Lighting the Way in Education
Designing classroom lighting for the next generation of students, teachers, and technology is challenging. A typical day in a classroom could include projected presentations, science experiments, lectures, or test taking, and the age of classroom occupants could span 50 plus years. Daylighting, views and electric lighting impact the learning environment. All of these factors are considered as we progress through the design process with our clients. Once we fully understand our client’s priorities, we work toward a solution together to meet the needs of students and teachers who spend a majority of their day in the classrooms we design.
Recently I completed an in depth analysis of our lighting design for Gretna High School in Nebraska to ensure our solution was meeting the needs of students and staff. As with my design for Gretna High School, I begin each project by addressing three key dynamics to shape the design: lighting requirements for occupants, controls and daylighting.
Lighting requirements for occupants: Eyesight varies from student to teacher and our eyesight changes as we age. The lighting recommendation in a classroom on average calls for twice the lighting for teachers compared to students: 40 footcandles versus 20 footcandles. This variance requires a well-designed classroom with multiple lighting controls and options to accommodate all occupants. For instance, at Gretna High School we located the teacher’s desk in the same lighting zone as the projection wall, which can be selectively increased or decreased based on the unique lighting requirements of the teacher.
Lighting controls: Incorporating a few simple zoning switches to control fluorescent lamps, or integrating a fully dimmable LED system, not only addresses the different lighting needs of teacher versus student, these options also accommodate lighting needs for an audio/video presentation or projection screen display. Consider this scenario: younger students are enjoying a quiet activity where lower light levels are ideal, but the teacher needs full light to complete a lesson plan. By incorporating zoning switches or dimmable lighting, the teacher’s area could be fully illuminated without disturbing the student activity area. At Gretna High School, our classroom design uses switching zones and three lamp fluorescent light fixtures to meet the different lighting needs of students and teachers, as well as zones for daylighting and audio/video presentations.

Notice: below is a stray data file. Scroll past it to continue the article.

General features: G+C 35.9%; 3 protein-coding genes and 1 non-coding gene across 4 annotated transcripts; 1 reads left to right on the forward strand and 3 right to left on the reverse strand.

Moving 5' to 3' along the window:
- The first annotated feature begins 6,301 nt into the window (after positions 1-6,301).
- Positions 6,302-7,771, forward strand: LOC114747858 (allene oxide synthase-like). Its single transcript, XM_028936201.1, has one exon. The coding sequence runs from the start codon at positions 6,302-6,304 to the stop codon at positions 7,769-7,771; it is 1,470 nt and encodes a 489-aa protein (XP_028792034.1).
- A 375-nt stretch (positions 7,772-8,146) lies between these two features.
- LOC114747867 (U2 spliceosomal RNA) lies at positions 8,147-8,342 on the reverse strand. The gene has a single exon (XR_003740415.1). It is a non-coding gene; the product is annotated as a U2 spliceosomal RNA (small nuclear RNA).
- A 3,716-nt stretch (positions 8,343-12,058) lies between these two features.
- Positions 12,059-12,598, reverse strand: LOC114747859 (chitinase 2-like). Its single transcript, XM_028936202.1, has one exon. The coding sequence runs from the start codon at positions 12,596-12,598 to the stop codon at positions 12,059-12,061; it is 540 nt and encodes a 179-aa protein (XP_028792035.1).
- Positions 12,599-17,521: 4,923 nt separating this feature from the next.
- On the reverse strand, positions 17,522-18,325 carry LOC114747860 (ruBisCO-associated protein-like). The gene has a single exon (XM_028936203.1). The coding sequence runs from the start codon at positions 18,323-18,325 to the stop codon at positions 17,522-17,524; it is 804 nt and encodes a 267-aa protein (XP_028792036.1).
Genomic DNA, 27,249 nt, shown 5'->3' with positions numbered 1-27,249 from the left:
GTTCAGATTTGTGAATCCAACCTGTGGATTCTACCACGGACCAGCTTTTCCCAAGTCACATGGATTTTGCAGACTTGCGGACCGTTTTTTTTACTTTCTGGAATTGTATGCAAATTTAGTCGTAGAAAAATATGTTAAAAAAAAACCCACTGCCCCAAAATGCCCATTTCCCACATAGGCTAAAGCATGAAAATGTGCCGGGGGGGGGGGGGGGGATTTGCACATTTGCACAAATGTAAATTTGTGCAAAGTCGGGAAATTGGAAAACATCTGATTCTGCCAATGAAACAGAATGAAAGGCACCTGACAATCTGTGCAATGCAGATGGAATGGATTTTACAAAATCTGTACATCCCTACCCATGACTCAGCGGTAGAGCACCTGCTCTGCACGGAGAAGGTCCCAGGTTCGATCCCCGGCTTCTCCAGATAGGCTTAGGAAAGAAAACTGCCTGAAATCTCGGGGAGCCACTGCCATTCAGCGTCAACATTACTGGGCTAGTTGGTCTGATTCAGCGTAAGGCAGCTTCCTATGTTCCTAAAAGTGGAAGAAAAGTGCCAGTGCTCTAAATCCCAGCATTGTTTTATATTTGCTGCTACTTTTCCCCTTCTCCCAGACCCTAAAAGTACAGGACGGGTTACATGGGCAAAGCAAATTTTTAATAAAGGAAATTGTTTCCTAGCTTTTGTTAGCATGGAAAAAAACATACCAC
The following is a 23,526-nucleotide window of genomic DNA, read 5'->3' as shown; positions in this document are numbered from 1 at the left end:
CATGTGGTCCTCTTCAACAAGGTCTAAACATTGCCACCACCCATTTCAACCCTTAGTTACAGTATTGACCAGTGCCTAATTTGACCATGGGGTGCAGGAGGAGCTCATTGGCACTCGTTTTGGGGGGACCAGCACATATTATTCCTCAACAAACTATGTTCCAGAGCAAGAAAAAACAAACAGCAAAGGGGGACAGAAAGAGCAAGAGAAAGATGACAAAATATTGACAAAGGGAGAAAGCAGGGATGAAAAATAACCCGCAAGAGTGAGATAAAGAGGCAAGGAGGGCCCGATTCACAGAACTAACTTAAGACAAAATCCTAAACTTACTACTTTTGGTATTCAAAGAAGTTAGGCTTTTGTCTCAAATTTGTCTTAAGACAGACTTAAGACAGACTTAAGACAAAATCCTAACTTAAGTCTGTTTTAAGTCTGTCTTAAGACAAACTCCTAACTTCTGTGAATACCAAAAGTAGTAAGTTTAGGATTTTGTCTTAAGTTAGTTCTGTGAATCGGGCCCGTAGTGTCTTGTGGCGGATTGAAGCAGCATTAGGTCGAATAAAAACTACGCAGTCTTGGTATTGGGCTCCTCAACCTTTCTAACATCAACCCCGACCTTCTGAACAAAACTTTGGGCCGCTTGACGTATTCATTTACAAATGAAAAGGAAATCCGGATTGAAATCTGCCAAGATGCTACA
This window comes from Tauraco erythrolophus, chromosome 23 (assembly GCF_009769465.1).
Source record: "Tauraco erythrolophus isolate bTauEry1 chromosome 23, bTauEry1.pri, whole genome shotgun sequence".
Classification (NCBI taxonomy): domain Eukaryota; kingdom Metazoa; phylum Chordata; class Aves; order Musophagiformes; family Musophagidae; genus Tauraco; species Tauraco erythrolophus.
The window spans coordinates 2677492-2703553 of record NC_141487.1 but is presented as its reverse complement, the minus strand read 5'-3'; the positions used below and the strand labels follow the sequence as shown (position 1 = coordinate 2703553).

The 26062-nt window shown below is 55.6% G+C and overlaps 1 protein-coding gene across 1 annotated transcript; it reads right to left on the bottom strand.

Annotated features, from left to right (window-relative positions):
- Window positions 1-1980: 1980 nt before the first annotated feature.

Daylighting, windows and glare: Daylighting is complicated and is the topic we spend most of our time discussing with clients. I love a window and a view as much as anyone, but the sun is a powerful light source needing careful consideration in classroom design. Direct glare is a constant concern and too much daylight can wash out projection and computer screens. Large windows have the greatest daylighting potential, but they bring the most glare. Strategically locating large windows away from a dedicated teaching wall with a projection surface minimizes the projection wash out affect, but we also remind our clients that all transparent windows will require a combination of blinds or exterior shading at some point during the day to control glare.
In addition to large windows, we also recommend exploring short horizontal windows close to the ceiling to more evenly distribute daylight in the classroom. However, this additional daylighting option increases the potential for glare in east, west, and south facing windows. To remedy the issue, I recommend a diffuse translucent glass for some classroom windows. Translucent glass does not offer views to the outside, but it does control direct glare so blinds may only be needed for activities requiring a fully darkened room.
At Gretna we created a unique design solution utilizing exterior shading and multiple glass types to incorporate daylighting and control glare. Based on post occupancy measurements and teacher surveys we received the following feedback:
- 96% prefer a classrooms with windows
- 25% adjust the electric lighting when there is adequate light from the windows
- 70% like the size and location of the windows
- 65% use projectors every class period or daily
- 90% adjust the electric lighting when using the projector
From our discussions with Gretna High School teachers, we learned many are utilizing the switch zones designed to reduce the electric light level. The designed electric lighting was 30 percent better than code, but several teachers are reducing the electric lighting by an additional third because of the daylight available. These classrooms are seeing energy savings of more than 50 percent better than code, which is another benefit of our custom lighting solution.
Designing classroom lighting is an ever evolving and moving target requiring team work from the owner, architect, and lighting designer to hone in on the classroom needs for each school. The statistics from our study of Gretna High School both affirmed our design and the growing need to continue to balance our design to both incorporate daylighting and provide accommodations for audio/video presentations. I am up to the challenge and look forward to designing more unique lighting solutions for the classroom of the future.